Point of Presence
Participatory artwork, Sound Installation, Te Papa Waterfront, Wellington, 24.02.10 — 27.02.10
Participatory Sound Installation and Performance
The Performance Arcade – Te Papa Waterfront
Point Of Presence was a public participatory artwork and sound installation that took place between Feb 24th and Feb 26th 2011. The work was performed as part of ‘The Performance Arcade’, a temporary village of shipping containers on the Te Papa waterfront, each containing and artwork or peformance.
The Point Of Presence container was completely filled with 1510 white balloons in the first 2 days of the event, with members of the public invited to help blow up the balloons. During this period people were invited to register for the P.O.P event where the balloons were to be popped. This invitation was also extended through the event publicity. The names or pseudonyms 191 registrants and helpers were displayed on cards by the open door.
The container was rigged with 4 track digital sound recording equipment and lit at night.
On friday 26th Feb at 6.30pm registrants assembled and were given a pin and ear plugs. They were asked to go into the full container and pop balloons. The sound of the popping was recorded and all balloons were popped by 33 people in 2 minutes and 13 seconds
The container was rigged with sound transducers which turned the walls of the container into giant speakers, and over the next 2 days the recording of the balloon popping was played back into the container and slowly faded out.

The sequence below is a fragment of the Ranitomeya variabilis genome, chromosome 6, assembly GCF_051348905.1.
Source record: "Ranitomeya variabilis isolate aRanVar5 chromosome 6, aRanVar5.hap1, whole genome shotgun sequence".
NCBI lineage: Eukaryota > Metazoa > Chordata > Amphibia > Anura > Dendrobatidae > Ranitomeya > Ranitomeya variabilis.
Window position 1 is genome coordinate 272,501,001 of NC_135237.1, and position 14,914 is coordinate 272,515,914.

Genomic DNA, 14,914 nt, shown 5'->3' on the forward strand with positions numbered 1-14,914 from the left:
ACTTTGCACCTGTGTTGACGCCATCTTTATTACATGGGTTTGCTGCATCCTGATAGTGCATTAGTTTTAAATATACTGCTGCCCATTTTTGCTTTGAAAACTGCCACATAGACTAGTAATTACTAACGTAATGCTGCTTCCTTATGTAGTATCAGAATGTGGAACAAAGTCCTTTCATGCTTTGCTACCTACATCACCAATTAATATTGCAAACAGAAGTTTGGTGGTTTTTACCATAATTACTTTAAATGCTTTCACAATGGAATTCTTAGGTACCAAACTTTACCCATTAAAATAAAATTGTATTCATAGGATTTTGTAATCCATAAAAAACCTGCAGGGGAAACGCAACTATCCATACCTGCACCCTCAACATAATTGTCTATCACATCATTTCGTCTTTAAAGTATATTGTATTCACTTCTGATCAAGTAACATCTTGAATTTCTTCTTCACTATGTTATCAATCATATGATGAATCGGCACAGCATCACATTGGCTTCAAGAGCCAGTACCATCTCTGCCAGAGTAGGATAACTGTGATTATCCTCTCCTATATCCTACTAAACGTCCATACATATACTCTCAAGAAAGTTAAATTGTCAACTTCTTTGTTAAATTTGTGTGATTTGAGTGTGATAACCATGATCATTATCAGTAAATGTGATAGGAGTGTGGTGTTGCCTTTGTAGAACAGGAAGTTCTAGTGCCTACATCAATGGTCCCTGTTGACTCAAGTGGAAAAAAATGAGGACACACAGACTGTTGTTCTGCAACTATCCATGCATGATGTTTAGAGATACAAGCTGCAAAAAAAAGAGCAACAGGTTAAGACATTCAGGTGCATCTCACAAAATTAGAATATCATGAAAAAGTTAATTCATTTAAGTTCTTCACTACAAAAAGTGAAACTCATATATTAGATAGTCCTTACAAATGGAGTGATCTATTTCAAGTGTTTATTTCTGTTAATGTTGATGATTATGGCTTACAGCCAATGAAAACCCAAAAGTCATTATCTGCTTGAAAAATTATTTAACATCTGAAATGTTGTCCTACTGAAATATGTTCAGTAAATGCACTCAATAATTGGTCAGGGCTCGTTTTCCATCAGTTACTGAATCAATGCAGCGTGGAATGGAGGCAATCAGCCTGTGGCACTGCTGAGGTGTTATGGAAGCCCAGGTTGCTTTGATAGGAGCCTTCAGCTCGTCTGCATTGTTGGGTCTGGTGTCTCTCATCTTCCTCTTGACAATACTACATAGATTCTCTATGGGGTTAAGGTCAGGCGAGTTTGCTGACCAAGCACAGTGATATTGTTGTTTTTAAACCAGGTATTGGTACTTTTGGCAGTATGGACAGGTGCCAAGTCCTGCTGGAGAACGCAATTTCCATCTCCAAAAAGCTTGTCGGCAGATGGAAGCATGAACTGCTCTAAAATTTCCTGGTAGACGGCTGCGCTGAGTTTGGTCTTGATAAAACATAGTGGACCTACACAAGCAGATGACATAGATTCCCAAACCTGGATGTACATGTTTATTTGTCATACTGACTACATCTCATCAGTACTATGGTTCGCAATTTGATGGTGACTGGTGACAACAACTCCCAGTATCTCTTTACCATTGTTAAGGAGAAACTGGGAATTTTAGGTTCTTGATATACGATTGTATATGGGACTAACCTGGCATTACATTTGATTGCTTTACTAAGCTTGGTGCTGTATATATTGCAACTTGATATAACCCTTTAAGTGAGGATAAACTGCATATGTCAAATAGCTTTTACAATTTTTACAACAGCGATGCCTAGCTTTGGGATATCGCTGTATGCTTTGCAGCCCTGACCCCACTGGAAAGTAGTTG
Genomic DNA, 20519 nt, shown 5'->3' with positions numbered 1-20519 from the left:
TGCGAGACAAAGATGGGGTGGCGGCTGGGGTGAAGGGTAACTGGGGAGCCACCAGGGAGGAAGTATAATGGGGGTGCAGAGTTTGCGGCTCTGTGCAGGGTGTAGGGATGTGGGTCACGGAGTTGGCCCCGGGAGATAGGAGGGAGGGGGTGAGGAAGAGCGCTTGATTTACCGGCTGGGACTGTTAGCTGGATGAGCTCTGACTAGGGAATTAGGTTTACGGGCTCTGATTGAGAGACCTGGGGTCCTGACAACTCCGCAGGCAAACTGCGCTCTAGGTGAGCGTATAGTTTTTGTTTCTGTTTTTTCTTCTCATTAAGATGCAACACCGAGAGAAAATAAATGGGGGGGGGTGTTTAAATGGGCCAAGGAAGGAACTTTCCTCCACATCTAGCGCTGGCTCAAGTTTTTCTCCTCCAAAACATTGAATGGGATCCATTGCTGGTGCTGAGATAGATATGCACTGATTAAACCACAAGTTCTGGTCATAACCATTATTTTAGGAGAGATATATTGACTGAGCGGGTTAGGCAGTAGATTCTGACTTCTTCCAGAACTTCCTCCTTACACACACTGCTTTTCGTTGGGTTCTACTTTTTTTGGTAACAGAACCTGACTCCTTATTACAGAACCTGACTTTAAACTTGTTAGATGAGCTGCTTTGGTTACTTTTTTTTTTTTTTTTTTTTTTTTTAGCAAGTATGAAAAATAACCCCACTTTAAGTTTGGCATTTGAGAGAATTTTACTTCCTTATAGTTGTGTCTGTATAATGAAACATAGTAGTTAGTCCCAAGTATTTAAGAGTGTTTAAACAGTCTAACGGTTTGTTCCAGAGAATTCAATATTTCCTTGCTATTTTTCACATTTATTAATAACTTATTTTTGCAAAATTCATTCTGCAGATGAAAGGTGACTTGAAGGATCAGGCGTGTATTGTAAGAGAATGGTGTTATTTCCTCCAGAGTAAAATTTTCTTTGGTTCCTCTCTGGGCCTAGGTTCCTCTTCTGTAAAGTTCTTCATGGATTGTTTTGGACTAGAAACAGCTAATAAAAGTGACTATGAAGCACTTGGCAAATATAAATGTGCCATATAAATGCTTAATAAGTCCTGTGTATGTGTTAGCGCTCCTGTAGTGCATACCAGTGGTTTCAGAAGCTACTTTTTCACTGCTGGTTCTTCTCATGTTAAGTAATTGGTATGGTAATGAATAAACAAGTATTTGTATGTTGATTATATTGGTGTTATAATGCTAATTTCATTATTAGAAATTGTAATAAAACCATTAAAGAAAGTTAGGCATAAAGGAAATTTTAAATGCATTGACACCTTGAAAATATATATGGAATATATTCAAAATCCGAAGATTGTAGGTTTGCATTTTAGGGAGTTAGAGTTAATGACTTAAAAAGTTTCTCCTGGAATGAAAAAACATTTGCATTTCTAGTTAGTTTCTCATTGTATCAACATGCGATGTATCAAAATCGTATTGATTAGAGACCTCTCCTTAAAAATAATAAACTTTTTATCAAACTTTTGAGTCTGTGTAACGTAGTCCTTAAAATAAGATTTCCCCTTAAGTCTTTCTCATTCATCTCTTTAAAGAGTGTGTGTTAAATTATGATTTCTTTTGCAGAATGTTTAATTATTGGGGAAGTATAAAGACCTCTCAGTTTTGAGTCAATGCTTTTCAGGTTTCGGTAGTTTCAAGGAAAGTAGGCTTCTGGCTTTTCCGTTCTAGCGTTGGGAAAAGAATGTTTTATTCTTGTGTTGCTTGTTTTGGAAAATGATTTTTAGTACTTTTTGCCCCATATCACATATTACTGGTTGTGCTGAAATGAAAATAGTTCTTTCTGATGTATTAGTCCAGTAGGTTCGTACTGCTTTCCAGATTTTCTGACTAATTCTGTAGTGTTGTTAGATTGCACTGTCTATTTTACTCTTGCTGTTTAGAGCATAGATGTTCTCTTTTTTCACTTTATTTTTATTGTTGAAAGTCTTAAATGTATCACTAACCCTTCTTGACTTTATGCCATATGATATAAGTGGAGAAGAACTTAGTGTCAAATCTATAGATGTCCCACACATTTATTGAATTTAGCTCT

Visitors could walk in through the flexible bars on the front of the container and listen to the sound of the balloons being popped in the container full of popped balloons.
In all approximately 3 thousand visitors took part in or visited the work during the time it was installed.
Point of Presence focuses on the instant of interaction – the moment when participants become authors of the artwork, transgressing the usual boundary between artwork and viewer. Popping a balloon is normally associated with shock and the moment of popping a balloon viscerally punctuates the flow of linear time. The subsequent recording and playback create a linear mechanism of memory for the container which slowly dims as the events recede into the past.